Senin, 05 September 2011

Chapter 2: Hard/Soft Lines and Models.

The terms ‘hard’ and ‘soft’ in reference to a definition or model are an indication of how profound the change is that is being proposed. A very small modification to the status quo is soft, while a big change is hard. The status quo might be in terms of legal principle or in terms of people’s attitudes. Once you have determined the ‘strength’ of your line, it should be relatively easy to create your model (which is the subject of the next chapter).

Generally speaking these terms do not imply how difficult it is to argue for that level of change – since often it is easier to argue a ‘hardline’ rather than a ‘softline’ – but we’ll get to that later.

Example: For the topic “That this house supports euthanasia”, below are different definitions you might choose.

    Soft Line
  • Restricted to incredibly sick people, who are very close to death, and who have no hope of cure or a decent standard of living. Patients need the consent of multiple doctors and psychologists. Passive euthanasia only – deny food/medicine
   Moderate Line
  • Allowed to the terminally ill, who have very low standard of living and little-to-no hope of a cure.
  • Doctor & psychologist consent. Doctor assisted euthanasia allowed
 Hard Line
  • Available to anyone diagnosed with a terminal or debilitating or degenerative illness, whether physical or mental. Need a medical consent Doctor assisted or self-administered.
A smart team will stay somewhere between the moderate and the hard line in every debate, because it’s both the fairest thing to do, and is the tactically sound choice too.

Fairness: The problem with the soft line is that will virtually always fail both tests of a good definition. It will rarely be a contextually based definition or model, because a plan so close to the status quo would rarely be controversial enough to illicit serious media attention or public debate. Obviously in terms of the spirit of the motion, a soft line is highly unlikely to yield a good, complex debate with a range of important issues. It is by definition not particularly controversial, and therefore is a poor choice to debate (see “ultra-soft lines” in Chapter Six)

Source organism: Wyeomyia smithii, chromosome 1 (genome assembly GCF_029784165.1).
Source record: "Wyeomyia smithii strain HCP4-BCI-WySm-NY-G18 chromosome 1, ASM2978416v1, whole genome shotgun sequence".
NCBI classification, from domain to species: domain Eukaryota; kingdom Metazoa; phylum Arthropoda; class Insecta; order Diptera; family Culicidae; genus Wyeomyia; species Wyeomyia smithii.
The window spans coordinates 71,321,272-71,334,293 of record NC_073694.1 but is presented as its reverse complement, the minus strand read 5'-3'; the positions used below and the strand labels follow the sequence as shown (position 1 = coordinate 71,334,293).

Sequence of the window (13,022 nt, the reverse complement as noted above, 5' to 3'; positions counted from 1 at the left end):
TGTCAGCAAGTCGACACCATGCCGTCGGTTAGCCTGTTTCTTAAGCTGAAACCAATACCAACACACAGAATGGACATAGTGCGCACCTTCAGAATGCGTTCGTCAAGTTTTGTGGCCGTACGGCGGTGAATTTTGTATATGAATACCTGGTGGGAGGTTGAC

Tactically: A harder line is usually easier to defend because it is more philosophically consistent (coupled with the idea of “filters” that I’ll discuss later, you should never again run an inconsistent case), and more closely bridges the gap between the scale of the problem and the scale of the solution (see “The Problem-Solution Gap” in Chapter Six).

Also a hard(ish) line pushes you further away from your opposition, and that means you’ll need to argue why your model has more benefits, but is also the correct ‘norm’ by which this issue should be addressed (see Trends, norms and tipping points). The single biggest problem with running a soft line, is that you will run out of (smart) arguments. Just like with a truistic definition, it might seem like logically a truistic definition is best, but in terms of filling 6-8 minutes with intelligent analysis, it’s just impossible if what you are saying is simply, irrefutably true. So running a hard line means both teams will have a better debate, because they will both have the scope to make strong arguments, with sophisticated analysis. But don’t push this rule too far, or you’ll end up running ‘insane’ definitions… 

The extreme ends of the spectrum – the status quo and insane definitions.

 (1) Status Quo: simply put, the Aff should never run the status quo unless compelled to by the topic (which usually would mean it was a bad topic).

Oppositions can run the status quo, but there are several strategic factors that need to be weighed up before you make the decision to do it (discussed in Chapter Three).